“Certainly, larger and better-designed studies are needed to confirm the association between Lyme disease and AF, but for now, it is important for physicians treating patients in endemic areas to consider Lyme carditis as a potential cause for [atrial fibrillation] AF.”

References:
  1. Szymanska A, Platek AE, Dluzniewski M, Szymanski FM. History of Lyme Disease as a Predictor of Atrial Fibrillation. Am J Cardiol. 2020;125(11):1651-1654.


9 Replies to "Lyme disease increases risk of atrial fibrillation"

  • dave ferguson
    04/30/2022 (5:21 pm)
    Reply

    I had Lyme disease in 2008 treated with 3 months of iv rocephin. I have had afib not crontrolled well for several years. This winter had heart failure due to the afib. They tried to do electro cardoiversion which worked for a few days but returned to afib. I am on metoprolol, jardiance, lasix, xarelto and losartan. The electrocardiologiat said abblation will likely not work and rec to do a pacemaker. Want to be sure this is the right approach .

    • Dr. Daniel Cameron
      05/03/2022 (7:56 am)
      Reply

      There are so many causes of atrial fibrillation to consider. I still look for evidence of a tick borne illness.

  • Tyrone Baird
    04/15/2022 (7:31 pm)
    Reply

    During the summer of 1998 I was walking home in a pair of shorts due to hot weather, when I returned home I noticed a slight itching on the shin of my leg, I went to bed and when I awoke the next morning my leg had swelled up considerably and there was a red bullseye mark. I went to see my GP and he told me to go straight to the emergency dept. I was kept in hospital for 3 nights to treat the bite and returned home. Approx 3 years later I began having palpations which eventually was diagnosed as atrial fibrillation (lone afib). Could there be a link to the bite and the afib?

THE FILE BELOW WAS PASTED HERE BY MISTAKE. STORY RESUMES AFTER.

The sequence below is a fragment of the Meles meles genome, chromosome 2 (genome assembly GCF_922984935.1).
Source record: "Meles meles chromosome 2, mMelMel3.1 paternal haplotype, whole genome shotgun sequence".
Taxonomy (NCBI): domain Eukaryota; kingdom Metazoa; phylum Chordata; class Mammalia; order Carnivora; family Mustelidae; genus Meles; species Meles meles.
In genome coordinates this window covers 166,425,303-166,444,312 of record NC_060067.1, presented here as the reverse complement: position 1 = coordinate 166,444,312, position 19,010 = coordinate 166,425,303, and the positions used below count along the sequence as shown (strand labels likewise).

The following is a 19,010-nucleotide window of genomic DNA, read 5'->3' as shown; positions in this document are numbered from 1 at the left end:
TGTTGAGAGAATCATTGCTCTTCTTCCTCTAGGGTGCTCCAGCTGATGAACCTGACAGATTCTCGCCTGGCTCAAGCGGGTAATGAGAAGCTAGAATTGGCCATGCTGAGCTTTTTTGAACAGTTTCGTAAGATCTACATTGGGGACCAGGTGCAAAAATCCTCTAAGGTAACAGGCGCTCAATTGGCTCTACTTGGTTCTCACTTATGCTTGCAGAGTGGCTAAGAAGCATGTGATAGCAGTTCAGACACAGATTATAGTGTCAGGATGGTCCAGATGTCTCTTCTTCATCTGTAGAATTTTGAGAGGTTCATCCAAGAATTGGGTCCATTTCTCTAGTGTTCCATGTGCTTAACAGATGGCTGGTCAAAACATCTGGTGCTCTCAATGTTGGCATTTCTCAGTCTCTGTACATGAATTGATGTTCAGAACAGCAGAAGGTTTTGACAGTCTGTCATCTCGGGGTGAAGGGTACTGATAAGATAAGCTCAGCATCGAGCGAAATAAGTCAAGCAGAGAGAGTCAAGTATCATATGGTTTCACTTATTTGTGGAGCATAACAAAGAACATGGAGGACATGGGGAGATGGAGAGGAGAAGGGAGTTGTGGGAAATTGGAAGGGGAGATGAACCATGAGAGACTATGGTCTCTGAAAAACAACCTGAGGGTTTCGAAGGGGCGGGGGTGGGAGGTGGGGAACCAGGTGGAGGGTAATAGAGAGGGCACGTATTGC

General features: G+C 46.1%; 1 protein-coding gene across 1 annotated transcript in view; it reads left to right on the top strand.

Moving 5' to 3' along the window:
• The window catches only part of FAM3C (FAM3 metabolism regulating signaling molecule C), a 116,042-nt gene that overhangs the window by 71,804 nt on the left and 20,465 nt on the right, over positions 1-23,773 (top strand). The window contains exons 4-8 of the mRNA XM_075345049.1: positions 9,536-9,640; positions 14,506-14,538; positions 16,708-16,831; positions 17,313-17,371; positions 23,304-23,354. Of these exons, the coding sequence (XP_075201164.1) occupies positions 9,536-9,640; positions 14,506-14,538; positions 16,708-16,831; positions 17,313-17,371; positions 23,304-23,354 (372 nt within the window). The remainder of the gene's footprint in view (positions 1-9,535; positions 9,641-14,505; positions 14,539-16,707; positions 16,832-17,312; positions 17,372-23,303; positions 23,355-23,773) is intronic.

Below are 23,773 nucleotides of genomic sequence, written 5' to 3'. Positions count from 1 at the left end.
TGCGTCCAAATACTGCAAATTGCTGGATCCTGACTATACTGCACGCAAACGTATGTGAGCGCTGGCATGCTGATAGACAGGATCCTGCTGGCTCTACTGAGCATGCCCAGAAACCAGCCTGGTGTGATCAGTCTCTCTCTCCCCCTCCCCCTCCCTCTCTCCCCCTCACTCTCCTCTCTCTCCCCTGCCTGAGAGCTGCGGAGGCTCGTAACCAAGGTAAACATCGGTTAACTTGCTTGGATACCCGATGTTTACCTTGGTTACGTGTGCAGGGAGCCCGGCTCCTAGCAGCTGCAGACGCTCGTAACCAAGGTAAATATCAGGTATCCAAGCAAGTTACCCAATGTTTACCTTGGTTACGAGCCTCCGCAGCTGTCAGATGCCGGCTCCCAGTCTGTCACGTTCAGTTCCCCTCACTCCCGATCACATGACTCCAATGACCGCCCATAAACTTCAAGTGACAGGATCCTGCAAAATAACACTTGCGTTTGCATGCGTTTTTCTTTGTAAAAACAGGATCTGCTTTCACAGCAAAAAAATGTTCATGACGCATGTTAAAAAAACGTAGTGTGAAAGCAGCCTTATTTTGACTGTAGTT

• Dr. Daniel Cameron
      04/17/2022 (8:04 am)
      Reply

      There are so many causes of atrial fibrillation. I reported on a published case in my blog to encourage doctors to look a second time for Lyme disease.

  • Deborah Zook
    04/15/2022 (9:22 am)
    Reply

    In 2008 I was taking a shower and notice the right calf of my leg was swollen and had a big bullseye redness on it. I did not see a tick but we live in the on a mountain in PA and often get tick bites. I went to the doctor who said she thought it was a tick bite and gave me 3 antibiotics pills to take. Since then I have large knees that are painful and hot and I am very tried a lot. My hands are sore mostly my thumbs. I see floating color spots and my eye site blurry. I did get checked about 5 years after the bite again for limes and it came back all but one marker was positive for limes so I was told o do not have limes disease. I now have AFib. And I often wonder did they miss diagnose me?

    • Dr. Daniel Cameron
      04/15/2022 (10:01 am)
      Reply

      I have not found the laboratory tests all that reliable. I have had to treat some of my patients based on clinical judgement rather than relying solely on the test. I have always encouraged someone who has bee ill for years after a tick and rash to be reevaluated by a doctor experienced in treating Lyme disease. BTW I would not be comfortable with “3” doxycycline after a tick bite.

  • Paula Johnston
    11/22/2021 (5:51 pm)
    Reply

    Are there Lyme cardiologists in the US…or at least cardiologists who understand Lyme Disease and the devastation it causes in the body?

    • Dr. Daniel Cameron
      11/23/2021 (7:11 am)
      Reply

      I use cardiologist primarily to be sure I have not overlooked another illness.

  • Wallingford
    02/11/2021 (12:02 am)
    Reply

    I was diagnosed with A Fib in 2017 after a bad reaction to Targretin and Levothyroxine, taken for NHL.
    Only God knows if the Bb and Babesia, acquired in 1995, contributed to the pathology.